To achieve interoperability between the two platforms we need to encode the message using SOAP 1.2 and MTOM. The following listing (Listing 4) shows the settings in the application configuration file to specify the former requirement. Highlighted in yellow you can see the how to specify MTOM support in WCF.
  1. <?xml version="1.0" encoding="utf-8"?>  
  2. <configuration>  
  3.           <system.serviceModel>  
  4.                    <bindings>  
  5.                              <customBinding>  
  6.                                       <binding name="BinaryFileTransferServiceSoap12HttpMTOM">  
  7.                                                 <mtomMessageEncoding messageVersion="Soap12" />  
  8.                                                 <httpTransport manualAddressing="false" maxBufferPoolSize="524288"  
  9.                         maxReceivedMessageSize="65536" allowCookies="false" authenticationScheme="Anonymous"  
  10.                         bypassProxyOnLocal="false" hostNameComparisonMode="StrongWildcard"  
  11.                         keepAliveEnabled="true" maxBufferSize="65536" proxyAuthenticationScheme="Anonymous"  
  12.                         realm="" transferMode="Buffered" unsafeConnectionNtlmAuthentication="false"  
  13.                         useDefaultWebProxy="true" />  
  14.                                       </binding>  
  15.                              </customBinding>  
  16.                    </bindings>  
  17.                    <client>  
  18.                              <endpoint address="http://crvc18.crvc.tel.etecsa.cu:8888/MTOM_Server-context-root/ BinaryFileTransferServiceSoap12HttpPort"  
  19.                 binding="customBinding" bindingConfiguration="BinaryFileTransferServiceSoap12HttpMTOM"  
  20.                 contract="BinaryFileTransferService" name="BinaryFileTransferServiceSoap12HttpPort" />  
  21.                    </client>  
  22.           </system.serviceModel>  
  23. </configuration>  
Listing 4: The configuration file.
 
And finally, we have the application which invokes the service operations as shown in Listing 5.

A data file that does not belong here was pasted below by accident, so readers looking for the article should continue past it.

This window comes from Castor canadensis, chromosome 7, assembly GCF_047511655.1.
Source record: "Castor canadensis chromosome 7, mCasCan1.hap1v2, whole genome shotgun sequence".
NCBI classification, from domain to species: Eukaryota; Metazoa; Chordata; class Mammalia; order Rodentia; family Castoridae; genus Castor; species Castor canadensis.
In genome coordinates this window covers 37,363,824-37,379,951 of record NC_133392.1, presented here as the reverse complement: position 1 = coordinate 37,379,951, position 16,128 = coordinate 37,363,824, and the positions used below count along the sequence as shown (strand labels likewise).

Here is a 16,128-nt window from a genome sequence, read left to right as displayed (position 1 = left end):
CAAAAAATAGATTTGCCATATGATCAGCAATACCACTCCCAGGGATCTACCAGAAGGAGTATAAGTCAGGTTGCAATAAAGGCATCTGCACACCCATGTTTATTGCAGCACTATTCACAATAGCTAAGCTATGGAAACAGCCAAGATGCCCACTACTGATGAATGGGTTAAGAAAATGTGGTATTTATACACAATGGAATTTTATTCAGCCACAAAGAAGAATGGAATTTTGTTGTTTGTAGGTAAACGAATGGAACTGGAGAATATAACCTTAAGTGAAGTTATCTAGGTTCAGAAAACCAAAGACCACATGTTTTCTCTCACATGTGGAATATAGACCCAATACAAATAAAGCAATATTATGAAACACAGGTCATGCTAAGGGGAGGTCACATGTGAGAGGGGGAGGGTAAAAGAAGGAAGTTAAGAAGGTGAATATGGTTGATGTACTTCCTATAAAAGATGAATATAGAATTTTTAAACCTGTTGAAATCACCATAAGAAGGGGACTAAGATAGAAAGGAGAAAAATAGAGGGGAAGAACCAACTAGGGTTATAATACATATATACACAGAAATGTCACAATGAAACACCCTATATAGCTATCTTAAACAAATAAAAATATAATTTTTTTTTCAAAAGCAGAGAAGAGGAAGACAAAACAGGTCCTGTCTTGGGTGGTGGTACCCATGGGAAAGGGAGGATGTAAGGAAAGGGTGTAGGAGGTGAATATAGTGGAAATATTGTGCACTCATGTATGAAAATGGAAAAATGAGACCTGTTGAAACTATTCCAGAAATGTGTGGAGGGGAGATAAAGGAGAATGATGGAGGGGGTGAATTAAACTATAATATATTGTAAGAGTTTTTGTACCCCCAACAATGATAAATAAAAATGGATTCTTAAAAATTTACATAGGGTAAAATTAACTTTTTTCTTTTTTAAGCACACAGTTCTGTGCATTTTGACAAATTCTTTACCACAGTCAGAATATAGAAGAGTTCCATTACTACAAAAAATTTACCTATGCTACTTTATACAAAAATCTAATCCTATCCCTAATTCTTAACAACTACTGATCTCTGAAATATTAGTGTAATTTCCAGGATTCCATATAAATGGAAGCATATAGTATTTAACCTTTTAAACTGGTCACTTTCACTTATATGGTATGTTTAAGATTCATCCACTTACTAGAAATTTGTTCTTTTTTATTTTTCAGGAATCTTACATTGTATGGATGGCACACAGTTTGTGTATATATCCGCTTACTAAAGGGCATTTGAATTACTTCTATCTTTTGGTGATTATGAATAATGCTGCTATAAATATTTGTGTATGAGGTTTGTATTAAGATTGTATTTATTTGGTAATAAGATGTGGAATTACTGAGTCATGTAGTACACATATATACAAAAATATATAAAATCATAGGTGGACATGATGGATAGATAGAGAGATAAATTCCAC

1. using System;  
  2. using System.Collections.Generic;  
  3. using System.Text;  
  4. namespace MTOM_WCF_Client  
  5. {  
  6.     class Program  
  7.     {  
  8.         static void Main(string[] args)  
  9.         {  
  10.             BinaryFileTransferServiceClient objProxy = new BinaryFileTransferServiceClient();  
  11.             byte[] arrByte = objProxy.getFile(@"c:\temp\input.iso");  
  12.             System.Console.WriteLine("The file length in bytes is {0}",arrByte.Length);  
  13.         }  
  14.     }  
  15. }  
Listing 5: The console application's code.
 
If you check the message on the wire with a sniffer the server response is the following (Listing 6.)
 
------=_Part_5_14490978.1180972531141
Content-Type: application/xop+xml;charset=UTF-8;type="application/soap+xml;action=\"\";charset=UTF-8"
Content-Transfer-Encoding: 8bit
Content-ID: <0236726142d343a7ab61c2dac8b7405f>
<?xml version="1.0" encoding="UTF-8" ?>
<env:Envelope xmlns:env="http://www.w3.org/2003/05/soap-envelope" xmlns:xsd="http://www.w3.org/2001/XMLSchema" xmlns:xsi="http://www.w3.org/2001/XMLSchema-instance" xmlns:ns0="http://mtom_server/types/"> <env:Body> <ns0:getFileResponseElement> <ns0:result> <xop:Include xmlns:xop="http://www.w3.org/2004/08/xop/include" href="cid:b9d75a3086524defb0c9ec02477ed7fd"/> </ns0:result></ns0:getFileResponseElement> </env:Body> </env:Envelope>
------=_Part_5_14490978.1180972531141
Content-Type: application/octet-stream
Content-Transfer-Encoding: binary
Content-Id: <b9d75a3086524defb0c9ec02477ed7fd>
Binary Data.
------=_Part_5_14490978.1180972531141--
 
Listing 6: The service response's message on the wire.
 
You can see that the binary data is attached to the response SOAP message which contains a reference (highlighted in yellow) to the binary data identified by its content id (highlighted in green). MTOM relies on XML Optimizer Processing (XOP) standard specification and MIME/Multipart Related package. If you don't use MTOM transfer mode, then the binary data is embedded within the SOAP message using Base64 encoding, but this method has some overhead due to the use of 6 out of every 8 bits to encode a character, thus representing a 4:3 factor of extra encoding.
 

Conclusion

 
In this article, I covered with an example how to use MTOM related mechanism to send binary data in an interoperable environment. Although MTOM is a standard specification, the need for interoperable implementation is today a key point to follow.